In more than three years of work european scientists finally made future lighting technology ready to market. They developed flexible lighting foils that can be produced roll-to-roll -- much like newspapers are printed. These devices pave the path towards cheaper solar cells and LED lighting panels. The project named TREASORES was lead by Empa scientist Frank Nüesch and combined knowhow from nine companies and six research institutes in five european countries.
In November 2012, the TREASORES project (Transparent Electrodes for Large Area Large Scale Production of Organic Optoelectronic Devices) started with the aim of developing technologies to dramatically reduce the production costs of organic electronic devices such as solar cells and LED lighting panels. Funded with 9 million Euro from the European Commission and an additional 6 million Euros from the project partners, the project has since then produced seven patent applications, a dozen peer-reviewed publications and provided inputs to international standards organisations.
Most importantly, the project has developed and scaled up production processes for several new transparent electrode and barrier materials for use in the next generation of flexible optoelectronics. Three of these electrodes-on-flexible substrates that use either carbon nanotubes, metal fibres or thin silver are either already being produced commercially, or expected to be so as of this year. The new electrodes have been tested with several types of optoelectronic devices using rolls of over 100 meters in length, and found to be especially suitable for next-generation light sources and solar cells. The roll of OLED light sources with the project logo was made using roll-to-roll techniques at Fraunhofer Institute for Organic Electronics, Electron Beam and Plasma Technology (Fraunhofer FEP) on a thin silver electrode developed within the project by Rowo Coating GmbH. Such processing techniques promise to make light sources and solar cells much cheaper in future, but require flexible and transparent electrodes and water impermeable barriers -- which have also been developed by the TREASORES project. The electrodes from the project are technically at least as good as those currently used (made from indium tin oxide, ITO) but will be cheaper to manufacture and do not rely on the import of indium. Tomasz Wanski from the Fraunhofer FEP said that because of the new electrodes, the OLED light source was very homogeneous over a large area, achieving an efficiency of 25 lumens per watt -- as good as the much slower sheet to sheet production process for equivalent devices. In the course of the project, new test methods were developed by the National Physical Laboratory in the UK to make sure that the electrodes would still work after being repeatedly bent -- a test that may become a standard in the field.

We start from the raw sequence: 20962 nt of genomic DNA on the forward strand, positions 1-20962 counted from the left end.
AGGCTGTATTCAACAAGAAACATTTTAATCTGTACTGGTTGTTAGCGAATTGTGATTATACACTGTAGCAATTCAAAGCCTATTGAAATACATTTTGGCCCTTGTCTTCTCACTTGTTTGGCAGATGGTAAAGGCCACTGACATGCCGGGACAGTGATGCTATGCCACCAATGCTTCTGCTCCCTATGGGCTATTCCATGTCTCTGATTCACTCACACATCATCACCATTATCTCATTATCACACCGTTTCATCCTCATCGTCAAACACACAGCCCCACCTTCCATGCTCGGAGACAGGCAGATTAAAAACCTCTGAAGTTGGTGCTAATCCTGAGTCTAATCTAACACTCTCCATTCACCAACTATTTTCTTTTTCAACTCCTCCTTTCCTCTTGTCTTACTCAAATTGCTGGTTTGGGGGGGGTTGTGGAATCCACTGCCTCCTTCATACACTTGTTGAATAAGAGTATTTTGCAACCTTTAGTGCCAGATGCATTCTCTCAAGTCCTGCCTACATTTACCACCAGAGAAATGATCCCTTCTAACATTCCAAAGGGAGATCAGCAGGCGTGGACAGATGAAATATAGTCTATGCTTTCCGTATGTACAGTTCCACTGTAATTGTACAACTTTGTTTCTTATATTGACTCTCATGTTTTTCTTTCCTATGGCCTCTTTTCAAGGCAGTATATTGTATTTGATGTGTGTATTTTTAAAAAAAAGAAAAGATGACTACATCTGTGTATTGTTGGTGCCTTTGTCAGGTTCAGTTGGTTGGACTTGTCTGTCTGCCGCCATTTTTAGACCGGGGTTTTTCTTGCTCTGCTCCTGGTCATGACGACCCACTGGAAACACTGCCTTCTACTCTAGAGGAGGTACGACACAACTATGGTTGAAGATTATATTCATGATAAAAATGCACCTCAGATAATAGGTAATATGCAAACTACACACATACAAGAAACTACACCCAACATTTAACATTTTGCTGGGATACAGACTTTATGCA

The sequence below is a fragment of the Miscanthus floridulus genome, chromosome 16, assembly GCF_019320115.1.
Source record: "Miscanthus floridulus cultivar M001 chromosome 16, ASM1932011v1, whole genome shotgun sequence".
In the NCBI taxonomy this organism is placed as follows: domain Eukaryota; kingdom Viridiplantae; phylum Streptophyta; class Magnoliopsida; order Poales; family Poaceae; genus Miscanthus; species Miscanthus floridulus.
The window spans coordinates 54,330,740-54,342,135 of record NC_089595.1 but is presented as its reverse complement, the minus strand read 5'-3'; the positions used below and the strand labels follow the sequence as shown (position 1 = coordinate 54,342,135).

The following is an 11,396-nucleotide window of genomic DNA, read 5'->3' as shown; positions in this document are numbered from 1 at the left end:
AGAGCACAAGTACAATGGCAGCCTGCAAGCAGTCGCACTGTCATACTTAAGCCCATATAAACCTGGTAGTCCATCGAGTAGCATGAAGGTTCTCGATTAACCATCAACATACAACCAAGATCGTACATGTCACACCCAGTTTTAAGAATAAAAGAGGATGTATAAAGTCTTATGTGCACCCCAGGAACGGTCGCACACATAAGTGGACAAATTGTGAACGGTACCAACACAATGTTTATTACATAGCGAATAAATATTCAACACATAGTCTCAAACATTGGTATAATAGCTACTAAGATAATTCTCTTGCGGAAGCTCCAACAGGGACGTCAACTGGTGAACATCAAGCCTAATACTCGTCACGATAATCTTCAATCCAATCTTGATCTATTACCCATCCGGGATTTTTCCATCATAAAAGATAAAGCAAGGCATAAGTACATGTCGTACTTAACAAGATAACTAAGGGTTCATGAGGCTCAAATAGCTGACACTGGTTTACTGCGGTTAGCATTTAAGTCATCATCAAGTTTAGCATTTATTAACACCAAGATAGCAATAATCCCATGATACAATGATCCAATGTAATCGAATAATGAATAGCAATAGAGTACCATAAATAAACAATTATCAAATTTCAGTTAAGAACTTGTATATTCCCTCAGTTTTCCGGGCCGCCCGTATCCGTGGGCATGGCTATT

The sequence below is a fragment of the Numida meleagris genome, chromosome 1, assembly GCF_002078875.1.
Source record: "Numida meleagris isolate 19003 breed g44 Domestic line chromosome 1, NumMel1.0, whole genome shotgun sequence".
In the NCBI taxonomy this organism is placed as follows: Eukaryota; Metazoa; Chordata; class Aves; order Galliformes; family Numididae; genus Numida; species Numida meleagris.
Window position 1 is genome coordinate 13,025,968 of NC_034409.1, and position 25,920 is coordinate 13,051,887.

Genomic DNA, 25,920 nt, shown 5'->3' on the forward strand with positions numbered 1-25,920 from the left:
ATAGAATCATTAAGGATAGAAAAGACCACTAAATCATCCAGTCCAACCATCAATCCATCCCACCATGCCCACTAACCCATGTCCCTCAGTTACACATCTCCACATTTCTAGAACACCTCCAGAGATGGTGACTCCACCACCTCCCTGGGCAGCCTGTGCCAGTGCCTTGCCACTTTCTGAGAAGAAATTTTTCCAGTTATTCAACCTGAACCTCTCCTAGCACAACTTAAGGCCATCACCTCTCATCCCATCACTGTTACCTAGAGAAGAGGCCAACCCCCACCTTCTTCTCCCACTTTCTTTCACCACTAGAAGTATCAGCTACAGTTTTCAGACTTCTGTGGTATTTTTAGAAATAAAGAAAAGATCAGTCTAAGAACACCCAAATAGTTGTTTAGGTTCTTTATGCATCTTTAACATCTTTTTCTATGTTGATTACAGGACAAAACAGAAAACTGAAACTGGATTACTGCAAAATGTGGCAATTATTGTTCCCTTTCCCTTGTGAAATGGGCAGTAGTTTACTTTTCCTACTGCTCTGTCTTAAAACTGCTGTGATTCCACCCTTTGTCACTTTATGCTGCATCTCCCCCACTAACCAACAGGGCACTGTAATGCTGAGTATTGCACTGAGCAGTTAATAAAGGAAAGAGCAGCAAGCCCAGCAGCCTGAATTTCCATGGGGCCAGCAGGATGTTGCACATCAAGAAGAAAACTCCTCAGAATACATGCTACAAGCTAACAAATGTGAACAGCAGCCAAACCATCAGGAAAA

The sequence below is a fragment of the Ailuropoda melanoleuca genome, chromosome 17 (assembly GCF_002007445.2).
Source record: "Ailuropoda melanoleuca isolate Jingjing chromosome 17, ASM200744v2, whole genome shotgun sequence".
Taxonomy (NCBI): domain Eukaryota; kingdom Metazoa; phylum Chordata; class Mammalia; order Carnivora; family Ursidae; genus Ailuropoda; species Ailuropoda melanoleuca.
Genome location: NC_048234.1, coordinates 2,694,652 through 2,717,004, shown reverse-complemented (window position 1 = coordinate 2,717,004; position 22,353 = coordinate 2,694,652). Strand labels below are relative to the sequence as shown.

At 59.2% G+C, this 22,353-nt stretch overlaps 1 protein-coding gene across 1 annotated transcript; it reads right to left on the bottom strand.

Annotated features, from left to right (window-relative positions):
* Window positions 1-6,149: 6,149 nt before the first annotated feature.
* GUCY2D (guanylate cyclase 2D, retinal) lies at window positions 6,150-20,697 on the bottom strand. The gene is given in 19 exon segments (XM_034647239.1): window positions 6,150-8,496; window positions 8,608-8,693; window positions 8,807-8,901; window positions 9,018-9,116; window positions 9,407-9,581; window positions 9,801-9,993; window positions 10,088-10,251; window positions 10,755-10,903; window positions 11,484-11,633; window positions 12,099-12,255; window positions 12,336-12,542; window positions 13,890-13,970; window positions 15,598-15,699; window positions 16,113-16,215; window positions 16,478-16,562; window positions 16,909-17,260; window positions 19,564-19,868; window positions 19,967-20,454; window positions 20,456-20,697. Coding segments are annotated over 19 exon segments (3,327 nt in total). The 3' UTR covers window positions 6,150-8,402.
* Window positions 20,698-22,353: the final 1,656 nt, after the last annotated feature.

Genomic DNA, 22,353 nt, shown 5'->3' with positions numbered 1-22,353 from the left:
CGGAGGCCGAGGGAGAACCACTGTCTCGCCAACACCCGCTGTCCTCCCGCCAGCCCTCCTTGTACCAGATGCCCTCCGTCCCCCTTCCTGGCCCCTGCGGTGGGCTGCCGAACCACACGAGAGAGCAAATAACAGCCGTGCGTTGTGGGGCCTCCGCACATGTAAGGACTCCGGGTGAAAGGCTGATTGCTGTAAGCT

A further outcome of the project has been the development, testing and production scale-up of new approaches to transparent barrier foils (plastic layers that prevent oxygen and water vapour from reaching the sensitive organic electronic devices). High performance low-cost barriers were produced and it is expected that the Swiss company Amcor Flexibles Kreuzlingen will adopt this technology after further development. Such high performance barriers are essential to achieve the long device lifetimes that are necessary for commercial success -- as confirmed by a life cycle analysis (LCA) completed during the project, solar cells are only economically or ecologically worthwhile if both their efficiency and lifetime are high enough. By combining the production of barriers with electrodes (instead of using two separate plastic substrates), the project has shown that production costs can be further reduced and devices made thinner and more flexible.
The main challenge the project had to face was to make the barrier and electrode foils extremely flat, smooth and clean. Optoelectronic devices have active layers of only a few hundred nanometres (less than one percent of the width of a human hair), and even small surface irregularities or invisibly tiny dust particles can ruin the device yield or lead to uneven illumination and short lifetimes.
The TREASORES project united nine companies with six research institutes from five countries and was led by Frank Nüesch from the Swiss Federal Laboratories for Materials Science and Technology (Empa). "I am very much looking forward to seeing the first commercial products made using materials from the project in 2016," says Nüesch.
Michael Niggemann, Chief Technology Officer for Eight19 Ltd in the United Kingdom said: "The TREASORES project was a success for Eight19 as it made a significant contribution to the reduction in manufacturing cost of Eight19's plastic solar cells. This was achieved through the customized development and up-scaling of low cost barriers and electrodes in the project consortium. It is an essential step towards the commercialization of Eight19's organic photovoltaic based on technology developed and produced in Europe."
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